We might be shocked at how Jesus responds to these two. After all, it seems perfectly reasonable to think that he’d want to mourn his father’s death and take care of everything that needs taking care of before he’d give up everything and follow Jesus. And it seems perfectly reasonable to go home and tell the ones you love and care for goodbye before going off to a new life.
But Jesus tells these two, and everyone listening, and us today who are still listening, “No one who puts a hand to the plow and looks back is fit for the kingdom of God. First things first. Your business is life, not death. And life is urgent: Announce the kingdom of God!” Life as a disciple of Jesus isn’t about what’s easy for us, comfortable for us, convenient for us, or fits into our busy day-to-day lives.
We can’t fall into the trap of taking what Jesus is saying here too literally. After all, just by way of example, the dead literally cannot bury themselves. Jesus isn’t condemning these two men, either. But he is setting down in stark terms what a life of discipleship means. He’s telling us the cost of discipleship. It’s not easy.
And what’s more, if we look closely at the responses from these two would-be disciples, we see that they’re tied up in their personal past—in the events, the memories, the relationships that made them who they were in this moment and brought them there. The man’s father. The second man’s family. These are parts of them that make them who they are, at least in their eyes. Jesus goes to the very heart of the most impactful place for these two—the place where the earliest memories, good and bad, are formed. The relationships that mean the most to us, for a host of reasons. And Jesus tells us, “These things no longer are the most important things for disciples. The kingdom of God is the most important thing.”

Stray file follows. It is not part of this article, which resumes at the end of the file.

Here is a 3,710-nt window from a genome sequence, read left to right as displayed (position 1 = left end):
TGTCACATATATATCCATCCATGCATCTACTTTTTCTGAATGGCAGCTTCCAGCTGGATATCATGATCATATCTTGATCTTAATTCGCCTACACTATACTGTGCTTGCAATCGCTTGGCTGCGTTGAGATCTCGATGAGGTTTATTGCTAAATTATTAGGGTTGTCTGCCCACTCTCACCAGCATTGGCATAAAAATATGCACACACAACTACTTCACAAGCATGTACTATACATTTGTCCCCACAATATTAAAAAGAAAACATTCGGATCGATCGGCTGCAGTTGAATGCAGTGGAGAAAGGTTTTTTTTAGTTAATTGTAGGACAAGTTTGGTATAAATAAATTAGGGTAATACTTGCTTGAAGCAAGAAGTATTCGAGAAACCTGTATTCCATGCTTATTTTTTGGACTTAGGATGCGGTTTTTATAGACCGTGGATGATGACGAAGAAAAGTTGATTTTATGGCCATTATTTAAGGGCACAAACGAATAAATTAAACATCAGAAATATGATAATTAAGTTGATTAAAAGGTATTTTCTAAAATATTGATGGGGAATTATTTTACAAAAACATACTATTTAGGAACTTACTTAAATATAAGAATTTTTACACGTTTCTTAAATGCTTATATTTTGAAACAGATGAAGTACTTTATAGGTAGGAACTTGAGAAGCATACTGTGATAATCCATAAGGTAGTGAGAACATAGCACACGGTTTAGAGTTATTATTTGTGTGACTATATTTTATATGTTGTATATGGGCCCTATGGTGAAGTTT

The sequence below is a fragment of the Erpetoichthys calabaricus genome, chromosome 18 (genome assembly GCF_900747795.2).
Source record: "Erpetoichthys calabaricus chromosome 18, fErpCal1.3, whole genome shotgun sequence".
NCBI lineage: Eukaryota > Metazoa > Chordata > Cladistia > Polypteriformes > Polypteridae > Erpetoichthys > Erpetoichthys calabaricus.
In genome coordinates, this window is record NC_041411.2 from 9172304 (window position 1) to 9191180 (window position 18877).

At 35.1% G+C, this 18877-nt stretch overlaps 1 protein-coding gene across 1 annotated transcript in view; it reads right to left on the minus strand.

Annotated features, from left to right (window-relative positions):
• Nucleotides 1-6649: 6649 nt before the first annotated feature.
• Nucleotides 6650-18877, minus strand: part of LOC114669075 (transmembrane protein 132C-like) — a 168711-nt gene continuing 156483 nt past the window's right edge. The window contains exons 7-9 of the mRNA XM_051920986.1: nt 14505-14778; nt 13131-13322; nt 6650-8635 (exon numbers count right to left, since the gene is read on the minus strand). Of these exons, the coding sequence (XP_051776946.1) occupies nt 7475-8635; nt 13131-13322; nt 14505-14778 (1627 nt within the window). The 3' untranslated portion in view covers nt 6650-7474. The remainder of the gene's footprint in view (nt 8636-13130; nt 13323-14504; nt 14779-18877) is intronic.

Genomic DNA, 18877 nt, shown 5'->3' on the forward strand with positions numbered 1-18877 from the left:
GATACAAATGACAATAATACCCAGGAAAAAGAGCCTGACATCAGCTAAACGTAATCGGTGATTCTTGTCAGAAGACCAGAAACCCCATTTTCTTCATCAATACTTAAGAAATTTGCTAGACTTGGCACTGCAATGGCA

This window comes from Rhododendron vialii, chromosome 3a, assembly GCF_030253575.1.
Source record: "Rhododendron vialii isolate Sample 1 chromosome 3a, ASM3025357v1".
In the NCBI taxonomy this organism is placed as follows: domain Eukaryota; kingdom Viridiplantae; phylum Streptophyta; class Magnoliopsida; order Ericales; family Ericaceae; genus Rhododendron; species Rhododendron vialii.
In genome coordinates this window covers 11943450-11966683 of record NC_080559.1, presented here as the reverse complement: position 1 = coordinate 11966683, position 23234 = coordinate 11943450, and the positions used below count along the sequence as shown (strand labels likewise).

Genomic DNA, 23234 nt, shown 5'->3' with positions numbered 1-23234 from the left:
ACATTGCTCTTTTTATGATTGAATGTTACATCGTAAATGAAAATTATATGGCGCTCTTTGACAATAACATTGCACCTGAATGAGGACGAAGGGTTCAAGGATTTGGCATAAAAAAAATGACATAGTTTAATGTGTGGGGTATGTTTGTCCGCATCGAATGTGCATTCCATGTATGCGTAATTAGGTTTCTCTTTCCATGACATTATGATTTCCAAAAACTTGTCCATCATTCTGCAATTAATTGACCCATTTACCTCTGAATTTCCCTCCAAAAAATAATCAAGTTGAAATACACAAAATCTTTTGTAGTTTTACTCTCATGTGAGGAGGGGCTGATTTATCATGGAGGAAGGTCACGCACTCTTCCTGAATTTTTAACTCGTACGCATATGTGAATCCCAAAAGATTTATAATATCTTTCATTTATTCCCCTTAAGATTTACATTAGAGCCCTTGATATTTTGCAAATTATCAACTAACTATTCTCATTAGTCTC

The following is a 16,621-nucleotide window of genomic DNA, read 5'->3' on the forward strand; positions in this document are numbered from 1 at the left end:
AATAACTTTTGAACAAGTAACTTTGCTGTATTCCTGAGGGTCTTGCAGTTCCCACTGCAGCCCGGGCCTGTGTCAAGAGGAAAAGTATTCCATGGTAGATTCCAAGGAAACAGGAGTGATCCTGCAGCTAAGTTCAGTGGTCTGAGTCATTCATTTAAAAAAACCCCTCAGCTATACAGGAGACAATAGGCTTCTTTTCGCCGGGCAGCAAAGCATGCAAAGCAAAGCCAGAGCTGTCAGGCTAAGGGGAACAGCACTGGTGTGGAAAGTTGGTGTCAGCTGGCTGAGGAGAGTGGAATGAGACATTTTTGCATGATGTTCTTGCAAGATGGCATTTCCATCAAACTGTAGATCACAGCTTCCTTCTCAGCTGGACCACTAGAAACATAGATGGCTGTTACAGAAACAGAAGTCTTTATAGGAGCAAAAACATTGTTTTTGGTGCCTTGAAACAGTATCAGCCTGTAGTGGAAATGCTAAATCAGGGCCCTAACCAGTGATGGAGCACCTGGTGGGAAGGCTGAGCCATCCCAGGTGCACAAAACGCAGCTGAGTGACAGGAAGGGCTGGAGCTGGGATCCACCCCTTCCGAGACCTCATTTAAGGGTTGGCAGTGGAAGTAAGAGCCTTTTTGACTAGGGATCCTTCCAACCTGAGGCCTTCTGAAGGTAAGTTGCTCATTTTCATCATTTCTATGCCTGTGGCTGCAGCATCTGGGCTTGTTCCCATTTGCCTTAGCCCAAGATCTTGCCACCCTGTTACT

Jesus invites us to follow him, but it will cost us. It means reprioritizing our lives, not around those things that we have come to hold on to as valuable, but around the work that God is doing. We can’t simultaneously call ourselves disciples of Jesus while keeping our ears perked up for or eyes peeled for something that might make a better memory or be more important than the new way of life that God calls us to.
Life as a disciple of Jesus isn’t something we check our schedules to see if it fits today or next Thurday. Or put another way, we can’t carry our sack of stones with us as we journey along the new way of life that Jesus calls us to. The sack of stones we carry, each of us, is too heavy and weighs us down—and will weigh us down even more if we’re looking to keep adding more and more to it.
The stones themselves are not what is important, but the person we are today is—the person that God calls to embrace a new way forward. Jesus doesn’t tell us to forget our past, but Jesus does tell us we can’t go forward with him if we are too encumbered by our past or too encumbered by concerns somehow related to our past. Our past doesn’t define us as disciples of Jesus. Our freedom to go where God calls us, not knowing exactly where that be or what that look like, but knowing God is with us, protecting us, guiding us, sheltering us—that freedom defines us in our new way of life as Jesus’ disciples.
Jesus calls us to leave ourselves behind, to use the faith we’ve found to reshape the world around, to move and live and grow in God and God in us, and never be the same. Will you come and follow Jesus if he but calls your name?
In the name of the Father and of the Son and of the Holy Spirit. Amen.